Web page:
Reduce Fraud this Holiday Season with These Tips
Holiday Season Fraud Prevention
During the holiday season, consumers are more susceptible to various forms of fraud. The best way to reduce fraud is to understand red flags and stay a step ahead of scammer. The most common form of fraud found in the banking industry is a result of social engineering: this is when a fraudster impersonates your financial institution to trick you into sharing their account credentials, which are then later used for account takeover.
To protect against social engineering, we strongly recommend you stay on your toes, especially during the holiday season when there is an uptick in this type of fraud. You should always be aware and suspicious of phone calls, emails, texts or any communication received from someone you don’t know. Particularly if they want your personal information or money.
Top Tips to help Reduce Fraud:
- Only call your financial institution via the phone number available on their public website.
- Do not provide online banking log in credentials, one-time password, account number or personal information by email, text or phone call. Call the phone number on the back of your card or on the website if you would like to see if a request is legitimate.
- Never give out information to callers requesting information. Your financial institution will never request personal information or pressure you to reset their online banking log in password. You should end the conversation with the scammer immediately.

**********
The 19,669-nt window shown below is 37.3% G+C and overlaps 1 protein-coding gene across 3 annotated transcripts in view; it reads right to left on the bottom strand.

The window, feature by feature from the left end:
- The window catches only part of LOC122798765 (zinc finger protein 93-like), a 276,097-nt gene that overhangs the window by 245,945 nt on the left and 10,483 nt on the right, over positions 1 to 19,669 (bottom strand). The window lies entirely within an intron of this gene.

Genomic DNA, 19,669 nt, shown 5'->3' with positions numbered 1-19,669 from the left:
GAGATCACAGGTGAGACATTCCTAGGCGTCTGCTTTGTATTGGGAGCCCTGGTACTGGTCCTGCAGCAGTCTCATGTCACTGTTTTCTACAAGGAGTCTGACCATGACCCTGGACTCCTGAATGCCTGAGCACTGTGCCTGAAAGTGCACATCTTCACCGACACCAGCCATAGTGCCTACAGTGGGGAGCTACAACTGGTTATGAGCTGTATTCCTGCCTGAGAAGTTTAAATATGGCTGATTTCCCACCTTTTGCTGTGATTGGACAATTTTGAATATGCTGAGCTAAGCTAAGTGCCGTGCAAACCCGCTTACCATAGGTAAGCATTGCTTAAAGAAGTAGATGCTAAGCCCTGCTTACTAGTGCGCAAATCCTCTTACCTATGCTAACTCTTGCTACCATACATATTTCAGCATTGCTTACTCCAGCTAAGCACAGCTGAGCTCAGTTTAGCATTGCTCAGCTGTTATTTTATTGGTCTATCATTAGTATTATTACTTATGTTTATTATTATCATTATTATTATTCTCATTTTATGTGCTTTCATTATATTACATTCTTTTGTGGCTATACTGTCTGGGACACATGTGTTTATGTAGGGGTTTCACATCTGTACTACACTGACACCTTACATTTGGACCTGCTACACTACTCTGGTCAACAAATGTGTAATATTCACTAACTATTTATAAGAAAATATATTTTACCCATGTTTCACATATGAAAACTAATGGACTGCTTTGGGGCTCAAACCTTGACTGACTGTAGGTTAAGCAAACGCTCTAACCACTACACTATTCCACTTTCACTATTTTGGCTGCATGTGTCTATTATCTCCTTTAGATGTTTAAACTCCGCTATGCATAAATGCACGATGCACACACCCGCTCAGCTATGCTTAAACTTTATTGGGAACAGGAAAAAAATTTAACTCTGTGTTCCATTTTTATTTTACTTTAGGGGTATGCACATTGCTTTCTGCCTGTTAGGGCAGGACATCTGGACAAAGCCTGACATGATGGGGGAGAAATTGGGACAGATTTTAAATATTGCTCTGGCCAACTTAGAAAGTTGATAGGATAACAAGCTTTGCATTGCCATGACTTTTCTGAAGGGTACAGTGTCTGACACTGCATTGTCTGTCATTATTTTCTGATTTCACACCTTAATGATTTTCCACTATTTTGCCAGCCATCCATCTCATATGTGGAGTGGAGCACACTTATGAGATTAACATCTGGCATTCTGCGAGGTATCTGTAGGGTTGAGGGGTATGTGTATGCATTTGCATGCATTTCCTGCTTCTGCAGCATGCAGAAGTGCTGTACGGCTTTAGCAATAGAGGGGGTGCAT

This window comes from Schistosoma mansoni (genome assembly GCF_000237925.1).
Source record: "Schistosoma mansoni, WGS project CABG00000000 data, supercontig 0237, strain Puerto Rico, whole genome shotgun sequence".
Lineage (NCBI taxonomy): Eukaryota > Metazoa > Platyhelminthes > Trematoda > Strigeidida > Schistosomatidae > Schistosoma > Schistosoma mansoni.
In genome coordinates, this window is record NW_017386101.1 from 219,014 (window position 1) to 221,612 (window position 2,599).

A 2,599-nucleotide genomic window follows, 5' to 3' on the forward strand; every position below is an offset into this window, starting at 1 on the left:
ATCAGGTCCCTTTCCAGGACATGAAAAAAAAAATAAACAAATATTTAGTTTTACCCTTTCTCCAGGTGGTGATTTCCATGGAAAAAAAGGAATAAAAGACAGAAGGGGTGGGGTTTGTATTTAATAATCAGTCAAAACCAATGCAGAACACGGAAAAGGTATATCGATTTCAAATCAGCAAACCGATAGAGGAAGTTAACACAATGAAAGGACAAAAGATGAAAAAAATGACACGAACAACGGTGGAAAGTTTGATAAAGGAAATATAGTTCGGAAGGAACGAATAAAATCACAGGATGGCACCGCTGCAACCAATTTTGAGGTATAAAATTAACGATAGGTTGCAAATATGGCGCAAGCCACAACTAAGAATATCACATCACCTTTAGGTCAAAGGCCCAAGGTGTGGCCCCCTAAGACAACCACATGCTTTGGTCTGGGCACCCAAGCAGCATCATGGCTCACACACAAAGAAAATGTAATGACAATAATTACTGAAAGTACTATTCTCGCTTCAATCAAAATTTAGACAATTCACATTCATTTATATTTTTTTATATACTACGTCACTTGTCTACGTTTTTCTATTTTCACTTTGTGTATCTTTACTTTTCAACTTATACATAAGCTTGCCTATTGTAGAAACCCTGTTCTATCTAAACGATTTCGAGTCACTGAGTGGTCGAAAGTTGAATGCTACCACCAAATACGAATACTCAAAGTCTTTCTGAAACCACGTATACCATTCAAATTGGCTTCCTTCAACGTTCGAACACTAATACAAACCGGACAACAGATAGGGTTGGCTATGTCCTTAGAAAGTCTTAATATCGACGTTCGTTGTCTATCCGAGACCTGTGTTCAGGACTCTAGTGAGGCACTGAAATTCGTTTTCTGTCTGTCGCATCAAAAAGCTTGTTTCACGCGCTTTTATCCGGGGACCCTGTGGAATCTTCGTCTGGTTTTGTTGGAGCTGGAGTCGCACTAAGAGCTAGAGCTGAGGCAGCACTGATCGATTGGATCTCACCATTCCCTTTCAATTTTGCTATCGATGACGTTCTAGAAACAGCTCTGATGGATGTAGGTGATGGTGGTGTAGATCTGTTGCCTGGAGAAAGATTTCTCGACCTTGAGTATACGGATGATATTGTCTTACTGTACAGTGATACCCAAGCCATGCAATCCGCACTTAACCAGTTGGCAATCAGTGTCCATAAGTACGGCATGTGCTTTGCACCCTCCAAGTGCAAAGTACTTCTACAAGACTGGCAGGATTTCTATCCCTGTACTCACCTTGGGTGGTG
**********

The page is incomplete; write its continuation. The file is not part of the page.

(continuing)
- Never click on links in unsolicited emails or texts. Phishing is when scammers send emails or text messages that appear to be from a reputable company and are not.
- Do not respond to texts, calls or emails for one-time passcode authorizations that you did not request. Also, do not validate logins you did not request.
- Never trust caller ID as caller ID may be modified to show your financial institution’s name.
- Do not give information over the phone if you receive a call stating that a transaction is canceled, even if the caller claims to be from your financial institution. Once again, you should contact your financial institution using a published phone number to inquire about the transaction.
- Never give an unsolicited caller remote access to your computer.
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